In our previous article we’ve learned what Kubernetes-based event-driven autoscaling (KEDA) is and how it can help us with scaling our applications.
As part of that effort, we’ve built a small .NET Core 3.0 Worker which processes messages from a Service Bus queue. By using a
ScaledObject to scale our order processor via KEDA.
Today, we are happy to contribute this sample to the KEDA organization! Let’s have a closer look and run it yourself!
For the sake of keeping this walk through short I will not go in depth in terms of building the .NET Core Worker itself. If you are interested in learning about that, you can find all the sources on GitHub.
Before we start…
This article requires you to have the following tools & services:
- Azure CLI
- Azure Subscription
- .NET Core 3.0 Preview 5
- Kubernetes cluster with KEDA installed
Creating an Azure Service Bus Queue
We will start by creating a new Azure Service Bus namespace:
After that, we create an
orders queue in our namespace:
We need to be able to connect to our queue, so we create a new authorization rule. In this case, we will assign
Management permissions given this is a requirement for KEDA.
Once the authorization rule is created, we can list the connection string as following:
Create a base64 representation of
Create a secret to deploy in Kubernetes that contains our connection string:
This secret will be used by our order processor and KEDA to connect to the queue.
Save the secret declaration in
Deploying our Service Bus secret in Kubernetes
We will start by creating a new Kubernetes namespace to run our order processor in:
Before we can connect to our queue, we need to deploy the secret which contains the Service Bus connection string to the queue.
Once created, you should be able to retrieve the secret:
Deploying our order processor pod
We are ready to go! We will start by creating a Kubernetes deployment.
The deployment will schedule a pod running our order processor based on
tomkerkhove/keda-sample-dotnet-worker-servicebus-queue Docker image.
As you can see it passes a
KEDA_SERVICEBUS_QUEUE_CONNECTIONSTRING environment variable which contains the value of the secret we’ve just deployed.
Kubernetes will automatically decode it and pass the raw connection string.
Save the deployment declaration and deploy it:
Once created, you will see that our deployment shows up with one pod:
Defining how we want to autoscale with a ScaledObject
Now that our app is running we can start automatically scaling it!
By deploying a
ScaledObject you tell KEDA what deployment you want to scale and how:
In our case we define that we want to use the
azure-servicebus scale trigger and what our criteria is. For our scenario we’d like to scale out if there are 5 or more messages in the
orders queue with a maximum of 10 concurrent replicas which is defined via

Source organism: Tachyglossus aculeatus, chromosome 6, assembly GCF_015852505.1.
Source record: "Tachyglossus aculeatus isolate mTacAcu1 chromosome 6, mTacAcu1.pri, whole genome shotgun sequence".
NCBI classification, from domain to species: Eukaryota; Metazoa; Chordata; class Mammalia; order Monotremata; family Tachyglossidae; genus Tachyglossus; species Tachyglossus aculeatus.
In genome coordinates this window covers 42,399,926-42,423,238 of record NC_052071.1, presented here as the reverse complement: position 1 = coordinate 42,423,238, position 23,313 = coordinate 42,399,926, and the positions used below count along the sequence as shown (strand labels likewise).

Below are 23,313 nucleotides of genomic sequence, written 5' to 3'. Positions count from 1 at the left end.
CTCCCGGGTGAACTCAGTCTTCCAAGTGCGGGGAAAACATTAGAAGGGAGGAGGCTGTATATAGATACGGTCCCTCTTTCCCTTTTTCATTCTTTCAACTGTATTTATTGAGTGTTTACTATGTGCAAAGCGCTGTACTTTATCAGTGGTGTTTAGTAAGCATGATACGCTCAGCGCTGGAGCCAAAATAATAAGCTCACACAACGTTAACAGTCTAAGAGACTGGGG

KEDA will use the
KEDA_SERVICEBUS_QUEUE_CONNECTIONSTRING environment variable on our
order-processor Kubernetes Deployment to connect to Azure Service Bus. This allows us to avoid duplication of configuration.
Note – If we were to use a sidecar, we would need to define
containerName which contains this environment variable.
ScaledObject declaration and deploy it:
ScaledObject is deployed you’ll notice that we don’t have any pods running anymore:
This is because our queue is empty and KEDA scaled it down until there is work to do.
In that case, let’s generate some!
Publishing messages to the queue
The following job will send messages to the “orders” queue on which the order processor is listening to. As the queue builds up, KEDA will help the horizontal pod autoscaler add more and more pods until the queue is drained. The order generator will allow you to specify how many messages you want to queue.
First, you should clone the project:
Configure the connection string in the tool via your favorite text editor, in this case via Visual Studio Code:
Next, you can run the order generator via the CLI:
Now that the messages are generated, you’ll see that KEDA starts automatically scaling out your deployment:
Eventually, we will have 10 pods running processing messages in parallel:
You can look at the logs for a given processor as following:
Once all the messages have been processed KEDA will scale the deployment back to 0 pod instances.
Time to clean up
Don’t forget to clean up your resources!
We have easily deployed a .NET Core 3.0 Worker on Kubernetes which was processing messages from Service Bus.
Once we’ve deployed a
ScaledObject for our Kubernetes deployment it started scaling the pods out and in according to the queue depth.
We could very easily plug in autoscaling for our existing application without making any changes!
Thanks for reading,
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